Our weeks are still full of learning, I am beginning to suspect that I just can’t guess when life will feel normal.
Last week I said I would tell you about an exciting new ministry opportunity. Ministry opportunity is such church speak – so I am going to say this is “an exciting new way to love others!”
SIM Niger has done a ton of work over many decades translating the Bible into 6 different local languages. All of these translations have been recorded orally. And, they can fit on a tiny memory card that fits into cell phones here – and no matter what language you speak, unless you are completely destitute, you have a phone. So, one of the missionaries has handed out over 1,000 SD cards in the last 6 months. She gave one to a security guard she sees every day. He took it home to his village of 100+ people. The village elders have played it on a speaker each evening for the villagers to hear. They all now have questions and want someone to come and explain to them about this Jesus. The guard went to the woman and asked her if she would come. She is a short term missionary – read as “she speaks no zarma.”
To continue this story, I will tell you there is a long term missionary couple here who worked with nomadic people for many years. They are now in our large city, and have been praying about how to spread a message of hope and love to people in this setting. They know about the SD cards, but the cards seem an impersonal tool. This couple speaks zarma. And, they know this short term missionary.
So, a few weeks ago, this couple drove out to the village for their first visit. It gets dark here after 7 pm. They arrived in the village, pulling up with their headlights beaming at a crowd of everyone in the village waiting patiently for them, wanting to hear more about this Jesus of the New Testament. What an exciting time!
Please pray that a message of love would forever permeate this village. Yes, there is poverty, illiteracy, disease, hunger. But, the message of the gospel; that there is a God who loves you, who has gifted you, who cares what happens to you, is being heard. And, when people follow Christ, and learn to treat others as they want to be treated, that honoring God means helping your neighbor, that you are loved so you are of value and have something to give – faith, hope and love have found their way to this village through an SD card! God is good and He does amazing things!
If you would like to be involved in the SD card ministry, shoot me an email. I’ll send you the details!
This week I am thankful for Ken’s dad, Charles Faulkner, who could fix about anything. He seems to have passed this trait to Ken, and God knew we would need it. In the last week of August, we continued to have amazing storms in the night. I would wake up the next morning to a swamp-like campus. This has caused us some issues with our well water. Really, the big issue one afternoon was discovering we had no water. The well isn’t someone’s assigned job, and you can’t just call a “well guy.” So, Ken walked out to the well area and began to examine the system. After some study, he figured out what part he needed, knew what it was called (??), and called two other men who work as missionaries off-campus. One of them had one of these parts on hand and could bring it over. Both men came over, and voila! we had water within a few hours! The well is not the responsibility of either of these two men. And, just like in church life, they saw the need, stopped what they were doing, and worked on the problem. The director called that evening to see if she needed to cancel school for the next day, and we could happily say, “We have water!” I am thanking God for water, which, in the past, I have always taken for granted.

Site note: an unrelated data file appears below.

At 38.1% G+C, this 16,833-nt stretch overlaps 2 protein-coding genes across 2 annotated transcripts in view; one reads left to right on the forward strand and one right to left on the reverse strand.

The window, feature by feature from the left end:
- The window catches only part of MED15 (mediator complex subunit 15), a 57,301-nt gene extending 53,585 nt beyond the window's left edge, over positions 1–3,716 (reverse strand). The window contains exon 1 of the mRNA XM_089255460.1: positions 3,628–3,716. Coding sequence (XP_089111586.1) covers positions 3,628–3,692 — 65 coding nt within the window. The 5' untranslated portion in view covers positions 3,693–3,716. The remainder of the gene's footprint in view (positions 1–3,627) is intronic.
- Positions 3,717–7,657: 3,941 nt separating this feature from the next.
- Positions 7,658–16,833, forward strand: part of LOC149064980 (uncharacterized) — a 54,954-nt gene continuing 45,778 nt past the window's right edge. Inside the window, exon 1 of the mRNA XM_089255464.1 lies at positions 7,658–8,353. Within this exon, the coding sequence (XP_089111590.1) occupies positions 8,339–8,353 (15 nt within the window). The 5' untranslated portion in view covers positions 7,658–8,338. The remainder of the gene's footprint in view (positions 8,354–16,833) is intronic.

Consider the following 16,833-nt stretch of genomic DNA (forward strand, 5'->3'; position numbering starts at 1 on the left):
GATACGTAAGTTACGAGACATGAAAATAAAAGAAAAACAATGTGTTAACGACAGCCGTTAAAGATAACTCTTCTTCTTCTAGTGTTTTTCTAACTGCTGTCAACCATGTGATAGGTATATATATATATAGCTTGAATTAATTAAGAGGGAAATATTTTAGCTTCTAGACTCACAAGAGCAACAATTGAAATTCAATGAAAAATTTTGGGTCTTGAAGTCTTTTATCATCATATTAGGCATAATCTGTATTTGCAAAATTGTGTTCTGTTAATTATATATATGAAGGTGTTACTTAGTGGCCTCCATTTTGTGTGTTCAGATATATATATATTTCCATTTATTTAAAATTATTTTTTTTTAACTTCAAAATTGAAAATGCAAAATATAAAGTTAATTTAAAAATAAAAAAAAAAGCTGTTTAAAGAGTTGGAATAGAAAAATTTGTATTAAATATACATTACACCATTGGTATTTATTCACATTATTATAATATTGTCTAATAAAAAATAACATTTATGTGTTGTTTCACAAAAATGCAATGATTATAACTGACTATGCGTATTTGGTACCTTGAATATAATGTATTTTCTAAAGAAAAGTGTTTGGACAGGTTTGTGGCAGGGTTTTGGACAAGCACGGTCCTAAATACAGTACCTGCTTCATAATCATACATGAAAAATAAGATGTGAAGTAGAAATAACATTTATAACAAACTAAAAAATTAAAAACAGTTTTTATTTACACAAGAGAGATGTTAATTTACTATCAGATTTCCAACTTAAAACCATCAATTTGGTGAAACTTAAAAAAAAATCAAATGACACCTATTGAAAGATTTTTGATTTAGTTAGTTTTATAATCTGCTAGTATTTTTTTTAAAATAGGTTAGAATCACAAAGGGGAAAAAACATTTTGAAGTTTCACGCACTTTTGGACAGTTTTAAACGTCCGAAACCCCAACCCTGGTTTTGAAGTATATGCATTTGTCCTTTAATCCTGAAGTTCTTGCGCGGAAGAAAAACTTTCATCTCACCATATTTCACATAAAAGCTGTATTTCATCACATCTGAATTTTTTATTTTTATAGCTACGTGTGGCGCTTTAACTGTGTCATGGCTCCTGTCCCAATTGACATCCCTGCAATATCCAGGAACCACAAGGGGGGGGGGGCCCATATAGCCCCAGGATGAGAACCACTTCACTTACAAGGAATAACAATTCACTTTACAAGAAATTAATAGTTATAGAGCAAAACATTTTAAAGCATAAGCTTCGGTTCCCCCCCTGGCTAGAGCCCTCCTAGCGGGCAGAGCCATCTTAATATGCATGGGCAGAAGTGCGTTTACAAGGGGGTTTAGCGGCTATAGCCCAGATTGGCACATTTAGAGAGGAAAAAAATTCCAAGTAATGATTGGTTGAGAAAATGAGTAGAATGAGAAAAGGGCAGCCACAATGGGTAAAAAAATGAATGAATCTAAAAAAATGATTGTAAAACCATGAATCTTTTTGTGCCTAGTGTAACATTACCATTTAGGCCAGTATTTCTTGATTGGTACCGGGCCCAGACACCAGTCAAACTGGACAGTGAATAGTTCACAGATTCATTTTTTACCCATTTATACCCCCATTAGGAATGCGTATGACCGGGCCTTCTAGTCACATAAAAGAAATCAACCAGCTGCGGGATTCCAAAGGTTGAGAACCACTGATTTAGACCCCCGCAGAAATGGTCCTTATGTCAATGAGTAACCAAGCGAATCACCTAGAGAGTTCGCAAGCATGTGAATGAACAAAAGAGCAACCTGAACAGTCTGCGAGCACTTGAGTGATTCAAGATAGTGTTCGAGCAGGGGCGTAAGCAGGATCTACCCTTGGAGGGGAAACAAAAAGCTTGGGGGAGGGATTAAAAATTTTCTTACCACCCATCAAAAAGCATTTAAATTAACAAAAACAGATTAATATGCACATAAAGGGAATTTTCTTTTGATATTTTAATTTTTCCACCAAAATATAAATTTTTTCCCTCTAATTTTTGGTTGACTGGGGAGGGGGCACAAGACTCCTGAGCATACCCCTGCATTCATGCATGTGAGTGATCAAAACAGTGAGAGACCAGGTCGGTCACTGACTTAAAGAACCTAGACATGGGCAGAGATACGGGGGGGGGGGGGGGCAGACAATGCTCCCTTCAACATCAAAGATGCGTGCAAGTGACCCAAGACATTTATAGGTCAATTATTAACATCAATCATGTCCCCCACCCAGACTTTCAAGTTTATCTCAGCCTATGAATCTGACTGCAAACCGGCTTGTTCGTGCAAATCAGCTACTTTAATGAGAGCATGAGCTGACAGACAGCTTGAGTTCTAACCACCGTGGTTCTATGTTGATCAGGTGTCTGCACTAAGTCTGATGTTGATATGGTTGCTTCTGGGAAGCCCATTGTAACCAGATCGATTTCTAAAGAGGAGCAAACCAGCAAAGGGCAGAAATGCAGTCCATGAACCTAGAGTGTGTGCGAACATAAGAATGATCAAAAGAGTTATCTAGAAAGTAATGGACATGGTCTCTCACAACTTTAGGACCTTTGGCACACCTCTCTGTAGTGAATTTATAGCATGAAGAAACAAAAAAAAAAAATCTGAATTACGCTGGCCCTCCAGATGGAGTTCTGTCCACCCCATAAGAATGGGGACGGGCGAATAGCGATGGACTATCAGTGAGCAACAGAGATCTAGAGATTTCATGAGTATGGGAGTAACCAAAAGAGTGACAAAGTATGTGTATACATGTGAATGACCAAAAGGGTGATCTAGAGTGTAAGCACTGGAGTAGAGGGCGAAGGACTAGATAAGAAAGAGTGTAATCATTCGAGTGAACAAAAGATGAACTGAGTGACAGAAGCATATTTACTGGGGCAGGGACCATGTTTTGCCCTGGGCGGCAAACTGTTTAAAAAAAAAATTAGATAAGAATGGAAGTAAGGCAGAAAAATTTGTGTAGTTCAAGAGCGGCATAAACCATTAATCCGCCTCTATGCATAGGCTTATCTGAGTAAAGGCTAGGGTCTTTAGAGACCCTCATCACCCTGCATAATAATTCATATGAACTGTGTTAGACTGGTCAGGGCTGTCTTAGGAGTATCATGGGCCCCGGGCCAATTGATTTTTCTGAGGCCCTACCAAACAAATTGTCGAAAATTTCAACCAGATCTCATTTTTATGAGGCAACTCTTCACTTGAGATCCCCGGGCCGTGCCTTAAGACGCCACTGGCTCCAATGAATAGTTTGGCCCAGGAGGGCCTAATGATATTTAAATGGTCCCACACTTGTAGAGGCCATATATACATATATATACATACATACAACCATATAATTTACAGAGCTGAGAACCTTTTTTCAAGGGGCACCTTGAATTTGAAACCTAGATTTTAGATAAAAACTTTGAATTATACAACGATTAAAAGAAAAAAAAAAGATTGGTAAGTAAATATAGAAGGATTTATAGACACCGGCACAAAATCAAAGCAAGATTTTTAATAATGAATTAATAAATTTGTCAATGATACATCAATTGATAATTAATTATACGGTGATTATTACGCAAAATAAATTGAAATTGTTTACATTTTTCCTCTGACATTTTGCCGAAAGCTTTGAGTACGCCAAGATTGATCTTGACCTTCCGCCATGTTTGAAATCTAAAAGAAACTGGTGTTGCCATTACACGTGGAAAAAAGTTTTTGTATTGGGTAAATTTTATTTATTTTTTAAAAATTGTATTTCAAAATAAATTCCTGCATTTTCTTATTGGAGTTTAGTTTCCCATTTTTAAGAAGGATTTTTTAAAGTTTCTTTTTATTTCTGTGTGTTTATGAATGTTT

Last night, we new people came together to listen to a talk from an experienced missionary on what to do when confronted by beggars. You can’t leave your house without facing this issue. He said there are people who harden their heart and give nothing (they have their reasons, like not teaching someone to beg for a living) – to the opposite, which is people who give to everyone and go broke doing it, but are fine with that. He has landed in the middle of these two camps. What resounds with me, is that he has decided to take the time to have a conversation with each person he gives to. So, before giving, he responds to their request for food by asking them how they are and listening to them. How many times a week does someone ask a beggar how he is doing? I’m guessing not many. I am going to try it! May my French not let me down! I’ll keep you posted.
In a nutshell new items:
It’s very humbling when someone sees your pantry, and you have purchased enough food for a family of 5 for a week, and they live day to day. Their facial expression speaks volumes.
When your daughter’s friend asks her if she’d like to see the worm moving around inside her friend’s foot – and goes on to explain she names each new worm after the next letter in the alphabet so she can keep count of how many she has had – Sabrina’s expression, priceless.
When your husband jumps and yells (!) and you see that a 3 foot long lizard has come to visit. I stayed in the house.
I drove on Friday! My first time since we left Colorado! Taxis, donkeys, pedestrians, camels, motorcycles, and mud – wishing I had eyes in the back of my head.